Frances’ Story

I was originally diagnosed in 2010 after a scan following an unusual migraine aura where I lost the ability to speak for a few minutes. I was followed up in Coventry for the next 3-4 years with no plans for any surgery or similar. In the meantime I qualified as a Doctor and married my husband Alex who has been with me since my diagnosis.

In 2013 I decided to have my care transferred to Cambridge as my A&E training was going to be based here.

No surprises?

I can remember sitting with Alex in the Clinic waiting room – the clinic was running late and we were quite relaxed.

We weren’t expecting any surprises. We had been seeing Oncologists and Neurosurgeons for the last 3 years in Coventry after all with the same opinions every-time (no surgery, watch and wait, possible later biopsy). When we were called in we went through the usual ritual of introductions and going through my story…

In 2010 I was in the kitchen talking to my Mum when I had an episode of loosing the ability to speak (called expressive dysphasia). Like all my words were at the tip of my tongue but I couldn’t get them out. The episode lasted about 2 minutes, which really stressed me out, so I started crying and that stressed me out even more. I was really tired and emotional anyway as I was about to drive back to Medical School. I developed a severe migraine following this and thought nothing of it, putting it down to a migraine aura. But on insistence of Alex I was sent to the GP who sent me to the Neurologist who did the MRI and the rest, as they say, is history.

The Neuro-oncologist listened and then said the words “I am about to show you some scans, and this is not pre-medidated” – I think it was at this point that both Alex and I knew that this was not good.

All a bit of a blur

Mr Watts brought up two scans, one from June 2010, my first scan, and one from 2012. It was immediately apparent that the scans showed differences and showed obvious enlargement. I will admit what followed was a bit of a blur. I think Al took in more of the information that me, which probably explained his pallor when we left the clinic room. I was introduced to Mr Santarius who ended up doing my surgery and has been absolutely wonderful and continues to be amazing. From the moment I knew about the surgery there has never been an ounce of doubt in my mind and I knew that I have had all of the support in the world to do this.

My admission date was set for the 6th June, a Thursday. (Ironically D-Day as Al often remarked). My operation was going to be on the 7th June. I was going to have an awake Craniotomy. It needed to be awake as it was crucially important that the surgeon was able to control how much he was able to resect without causing lasting damage to my speech centre.

The operation itself was amazing. I had complete trust in my surgeon and anesthetist. I was asleep for the first hour whilst I had all of my monitoring inserted and my skull flap removed and then was woken up during the surgery so I could be tested during the surgery. It truly was amazing. The operation lasted 7 1/2 hours due to further complications and I was back on the ward by 11.30pm to be greeted by by husband, mother and aunt. Being able to phone them myself after the operation was amazing. I was crying when I did phone them. It was a very emotional moment. A bit like running a marathon, but on a very much larger scale. The relief felt by all was palpable. But I was not out of woods yet, and sadly I would come to experience that in the weeks to come…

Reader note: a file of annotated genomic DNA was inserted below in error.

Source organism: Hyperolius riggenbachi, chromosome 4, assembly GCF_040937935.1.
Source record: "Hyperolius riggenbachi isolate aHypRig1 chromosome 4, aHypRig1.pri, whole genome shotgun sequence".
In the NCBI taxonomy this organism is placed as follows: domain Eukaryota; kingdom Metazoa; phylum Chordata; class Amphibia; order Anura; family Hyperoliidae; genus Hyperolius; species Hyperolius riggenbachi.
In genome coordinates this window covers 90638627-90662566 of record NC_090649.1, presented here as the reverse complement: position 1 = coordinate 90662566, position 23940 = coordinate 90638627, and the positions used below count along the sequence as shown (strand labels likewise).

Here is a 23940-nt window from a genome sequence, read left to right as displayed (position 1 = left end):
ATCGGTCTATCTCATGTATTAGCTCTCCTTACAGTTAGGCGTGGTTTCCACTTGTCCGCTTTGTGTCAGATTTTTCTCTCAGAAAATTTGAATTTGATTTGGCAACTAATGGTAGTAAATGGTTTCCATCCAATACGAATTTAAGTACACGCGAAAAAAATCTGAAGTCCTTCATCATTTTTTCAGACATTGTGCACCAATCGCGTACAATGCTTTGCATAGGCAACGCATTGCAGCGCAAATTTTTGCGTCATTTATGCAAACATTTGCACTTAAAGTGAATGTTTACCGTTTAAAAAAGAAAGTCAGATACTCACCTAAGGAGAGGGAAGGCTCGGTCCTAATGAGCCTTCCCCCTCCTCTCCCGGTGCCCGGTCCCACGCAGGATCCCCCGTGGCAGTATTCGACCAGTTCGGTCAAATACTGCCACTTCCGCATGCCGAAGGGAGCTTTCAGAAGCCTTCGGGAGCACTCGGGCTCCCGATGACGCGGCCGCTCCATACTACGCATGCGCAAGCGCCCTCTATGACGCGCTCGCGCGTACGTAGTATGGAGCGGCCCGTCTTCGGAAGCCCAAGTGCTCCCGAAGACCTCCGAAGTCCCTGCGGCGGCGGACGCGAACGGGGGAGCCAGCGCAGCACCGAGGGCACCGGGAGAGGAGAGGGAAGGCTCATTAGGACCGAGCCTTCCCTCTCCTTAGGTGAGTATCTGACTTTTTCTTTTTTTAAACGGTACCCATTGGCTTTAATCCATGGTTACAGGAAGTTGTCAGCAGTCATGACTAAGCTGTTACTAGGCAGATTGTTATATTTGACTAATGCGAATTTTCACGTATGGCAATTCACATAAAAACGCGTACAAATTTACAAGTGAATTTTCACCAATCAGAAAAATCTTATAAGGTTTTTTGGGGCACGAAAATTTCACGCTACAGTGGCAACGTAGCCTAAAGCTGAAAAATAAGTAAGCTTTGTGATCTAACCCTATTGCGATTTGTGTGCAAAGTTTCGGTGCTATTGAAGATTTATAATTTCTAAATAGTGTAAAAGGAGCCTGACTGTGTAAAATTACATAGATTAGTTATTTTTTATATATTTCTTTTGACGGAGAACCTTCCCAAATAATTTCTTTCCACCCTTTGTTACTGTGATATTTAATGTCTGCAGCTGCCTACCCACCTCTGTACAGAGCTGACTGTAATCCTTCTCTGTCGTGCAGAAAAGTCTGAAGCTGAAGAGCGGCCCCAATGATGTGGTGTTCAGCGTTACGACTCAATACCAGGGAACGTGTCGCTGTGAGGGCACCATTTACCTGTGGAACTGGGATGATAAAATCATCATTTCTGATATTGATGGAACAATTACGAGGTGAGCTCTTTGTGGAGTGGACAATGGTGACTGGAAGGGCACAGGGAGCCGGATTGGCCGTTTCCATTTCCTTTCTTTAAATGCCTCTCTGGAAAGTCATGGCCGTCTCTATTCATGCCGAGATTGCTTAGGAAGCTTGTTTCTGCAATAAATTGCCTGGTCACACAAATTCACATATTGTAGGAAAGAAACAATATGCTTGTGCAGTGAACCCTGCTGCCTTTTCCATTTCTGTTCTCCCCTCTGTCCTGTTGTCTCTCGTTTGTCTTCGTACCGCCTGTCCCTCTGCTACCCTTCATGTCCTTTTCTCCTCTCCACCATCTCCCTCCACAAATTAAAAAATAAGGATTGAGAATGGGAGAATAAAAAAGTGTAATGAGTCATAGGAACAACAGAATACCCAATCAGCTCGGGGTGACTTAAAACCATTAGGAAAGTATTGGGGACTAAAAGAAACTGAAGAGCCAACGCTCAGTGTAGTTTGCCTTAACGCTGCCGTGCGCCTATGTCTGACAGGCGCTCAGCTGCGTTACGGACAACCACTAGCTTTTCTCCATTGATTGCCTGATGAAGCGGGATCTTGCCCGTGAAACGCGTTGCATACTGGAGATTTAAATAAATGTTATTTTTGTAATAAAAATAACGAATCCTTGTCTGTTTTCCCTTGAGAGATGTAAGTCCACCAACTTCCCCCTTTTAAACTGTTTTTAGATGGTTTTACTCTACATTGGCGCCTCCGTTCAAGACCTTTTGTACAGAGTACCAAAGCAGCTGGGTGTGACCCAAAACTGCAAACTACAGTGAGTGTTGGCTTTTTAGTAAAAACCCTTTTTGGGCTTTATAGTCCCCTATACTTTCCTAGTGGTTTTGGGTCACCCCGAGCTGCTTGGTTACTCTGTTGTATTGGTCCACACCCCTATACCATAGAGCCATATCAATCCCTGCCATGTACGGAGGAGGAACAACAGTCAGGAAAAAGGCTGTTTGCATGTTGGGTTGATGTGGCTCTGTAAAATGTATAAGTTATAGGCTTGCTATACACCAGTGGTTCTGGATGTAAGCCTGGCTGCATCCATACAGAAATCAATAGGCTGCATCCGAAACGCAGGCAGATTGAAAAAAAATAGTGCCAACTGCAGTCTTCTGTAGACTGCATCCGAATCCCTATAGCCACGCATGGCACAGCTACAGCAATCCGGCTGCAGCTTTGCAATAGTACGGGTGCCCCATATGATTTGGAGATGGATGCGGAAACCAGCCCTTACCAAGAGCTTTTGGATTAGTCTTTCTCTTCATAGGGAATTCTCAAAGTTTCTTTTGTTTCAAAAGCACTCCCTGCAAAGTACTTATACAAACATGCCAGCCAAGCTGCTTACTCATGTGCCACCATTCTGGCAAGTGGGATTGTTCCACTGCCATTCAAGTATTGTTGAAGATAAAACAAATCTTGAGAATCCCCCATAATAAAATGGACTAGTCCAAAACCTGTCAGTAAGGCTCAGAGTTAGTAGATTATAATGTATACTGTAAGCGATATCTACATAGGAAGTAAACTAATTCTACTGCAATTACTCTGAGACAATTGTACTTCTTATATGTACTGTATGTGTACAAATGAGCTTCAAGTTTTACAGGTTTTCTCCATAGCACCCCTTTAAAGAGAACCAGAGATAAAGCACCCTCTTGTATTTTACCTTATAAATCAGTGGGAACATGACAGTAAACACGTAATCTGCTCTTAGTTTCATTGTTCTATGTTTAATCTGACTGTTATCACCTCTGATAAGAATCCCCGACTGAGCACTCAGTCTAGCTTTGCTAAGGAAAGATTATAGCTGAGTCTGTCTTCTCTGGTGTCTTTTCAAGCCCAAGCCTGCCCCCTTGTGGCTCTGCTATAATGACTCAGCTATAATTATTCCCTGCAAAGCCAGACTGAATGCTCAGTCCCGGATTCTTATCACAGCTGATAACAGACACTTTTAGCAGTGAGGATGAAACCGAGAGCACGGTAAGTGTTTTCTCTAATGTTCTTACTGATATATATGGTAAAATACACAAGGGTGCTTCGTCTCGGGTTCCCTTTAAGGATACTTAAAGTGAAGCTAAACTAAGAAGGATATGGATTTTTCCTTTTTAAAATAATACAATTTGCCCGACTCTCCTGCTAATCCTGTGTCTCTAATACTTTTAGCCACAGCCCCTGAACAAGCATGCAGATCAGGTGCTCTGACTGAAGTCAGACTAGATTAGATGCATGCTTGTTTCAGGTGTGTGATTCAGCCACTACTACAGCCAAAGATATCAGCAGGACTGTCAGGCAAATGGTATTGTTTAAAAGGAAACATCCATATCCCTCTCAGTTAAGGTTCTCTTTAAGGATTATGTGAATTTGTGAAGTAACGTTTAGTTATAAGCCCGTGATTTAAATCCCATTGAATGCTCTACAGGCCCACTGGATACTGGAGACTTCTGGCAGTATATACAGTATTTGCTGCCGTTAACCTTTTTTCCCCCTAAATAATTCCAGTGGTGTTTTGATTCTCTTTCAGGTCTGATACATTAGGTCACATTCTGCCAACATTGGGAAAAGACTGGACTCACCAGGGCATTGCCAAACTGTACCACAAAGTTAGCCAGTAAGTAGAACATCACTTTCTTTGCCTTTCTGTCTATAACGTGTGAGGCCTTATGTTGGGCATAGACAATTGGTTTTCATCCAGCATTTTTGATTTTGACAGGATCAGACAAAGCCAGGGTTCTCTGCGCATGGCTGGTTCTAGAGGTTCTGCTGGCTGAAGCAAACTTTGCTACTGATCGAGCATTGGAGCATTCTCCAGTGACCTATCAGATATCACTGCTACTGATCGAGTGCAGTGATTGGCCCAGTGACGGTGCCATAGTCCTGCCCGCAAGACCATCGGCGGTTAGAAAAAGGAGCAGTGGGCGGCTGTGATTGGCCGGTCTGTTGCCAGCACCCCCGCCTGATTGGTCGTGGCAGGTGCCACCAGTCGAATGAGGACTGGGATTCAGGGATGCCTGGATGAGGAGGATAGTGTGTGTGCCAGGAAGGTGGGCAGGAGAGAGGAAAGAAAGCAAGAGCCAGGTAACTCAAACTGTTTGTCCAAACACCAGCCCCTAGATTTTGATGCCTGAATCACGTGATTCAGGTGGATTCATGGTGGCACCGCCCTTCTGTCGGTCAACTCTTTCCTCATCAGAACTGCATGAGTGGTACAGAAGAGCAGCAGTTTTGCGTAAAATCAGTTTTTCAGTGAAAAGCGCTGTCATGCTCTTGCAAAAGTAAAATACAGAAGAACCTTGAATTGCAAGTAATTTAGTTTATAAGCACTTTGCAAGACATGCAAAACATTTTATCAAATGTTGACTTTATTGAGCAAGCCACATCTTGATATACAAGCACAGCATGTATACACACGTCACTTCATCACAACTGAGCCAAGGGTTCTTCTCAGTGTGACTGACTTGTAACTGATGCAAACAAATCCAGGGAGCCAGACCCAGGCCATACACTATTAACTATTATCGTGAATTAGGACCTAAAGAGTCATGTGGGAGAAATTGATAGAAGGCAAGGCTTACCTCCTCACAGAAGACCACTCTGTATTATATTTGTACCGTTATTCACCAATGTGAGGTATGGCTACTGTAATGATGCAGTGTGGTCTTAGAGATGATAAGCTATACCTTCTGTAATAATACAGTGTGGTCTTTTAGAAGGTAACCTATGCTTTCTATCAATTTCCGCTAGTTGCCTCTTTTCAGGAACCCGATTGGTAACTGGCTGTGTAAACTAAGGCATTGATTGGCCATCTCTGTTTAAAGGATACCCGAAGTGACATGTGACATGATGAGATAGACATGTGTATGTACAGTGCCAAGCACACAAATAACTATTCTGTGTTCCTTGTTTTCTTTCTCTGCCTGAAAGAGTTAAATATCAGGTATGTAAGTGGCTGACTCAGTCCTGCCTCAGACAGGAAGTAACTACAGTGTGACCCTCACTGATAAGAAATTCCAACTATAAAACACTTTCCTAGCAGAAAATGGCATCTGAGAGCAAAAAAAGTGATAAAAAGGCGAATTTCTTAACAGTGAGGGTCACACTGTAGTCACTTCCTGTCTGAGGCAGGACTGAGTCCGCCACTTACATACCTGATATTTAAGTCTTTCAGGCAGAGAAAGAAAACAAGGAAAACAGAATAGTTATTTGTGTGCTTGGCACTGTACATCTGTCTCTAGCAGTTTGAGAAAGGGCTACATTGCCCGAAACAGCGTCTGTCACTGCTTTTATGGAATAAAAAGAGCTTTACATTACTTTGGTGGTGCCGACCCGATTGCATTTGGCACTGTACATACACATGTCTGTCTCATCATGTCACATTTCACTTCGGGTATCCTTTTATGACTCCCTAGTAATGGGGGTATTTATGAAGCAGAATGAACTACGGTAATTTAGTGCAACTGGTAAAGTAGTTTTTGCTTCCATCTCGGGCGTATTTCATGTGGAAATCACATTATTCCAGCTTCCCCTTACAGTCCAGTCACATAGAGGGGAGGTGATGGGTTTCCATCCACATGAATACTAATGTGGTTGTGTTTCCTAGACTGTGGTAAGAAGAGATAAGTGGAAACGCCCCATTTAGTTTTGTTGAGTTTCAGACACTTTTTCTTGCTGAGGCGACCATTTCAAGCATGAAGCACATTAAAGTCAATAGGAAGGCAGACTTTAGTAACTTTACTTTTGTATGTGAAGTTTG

The following morning I felt like I could take on the world

A couple of hours later I did not feel quite so enthusiastic… But I was still happy!!

Recovery is a fight too

I was discharged from hospital on the 10th June. Every day I got stronger. Until the 19th June when I woke up with a swollen face. I looked much like I did the day after surgery. One the 20th June I was readmitted to hospital with sepsis and a suspected infection in the bone-flap. These infections can be very serious and I was immediately put on hard-hitting antibiotics.

I was discharged again on the 27th June, but another admission with even more severe sepsis and a dropped white cell count followed on the 3rd July which condemned me to a longer course of antibiotics.

It was a scary time for me and my family, I think coping with the surgery we were all ready for, but it was a bit of a shock having to deal with complications we were completely not expecting. I have been lucky that the infection has been able to be treated with IV Antibiotics though and I did not have to have the bone-flap removed! On the 1st August my Antibiotics were completed and my PICC line was finally removed. I returned to work on the 19th August. There is only so much sitting around at home I could do before I started to drive everyone else crazy.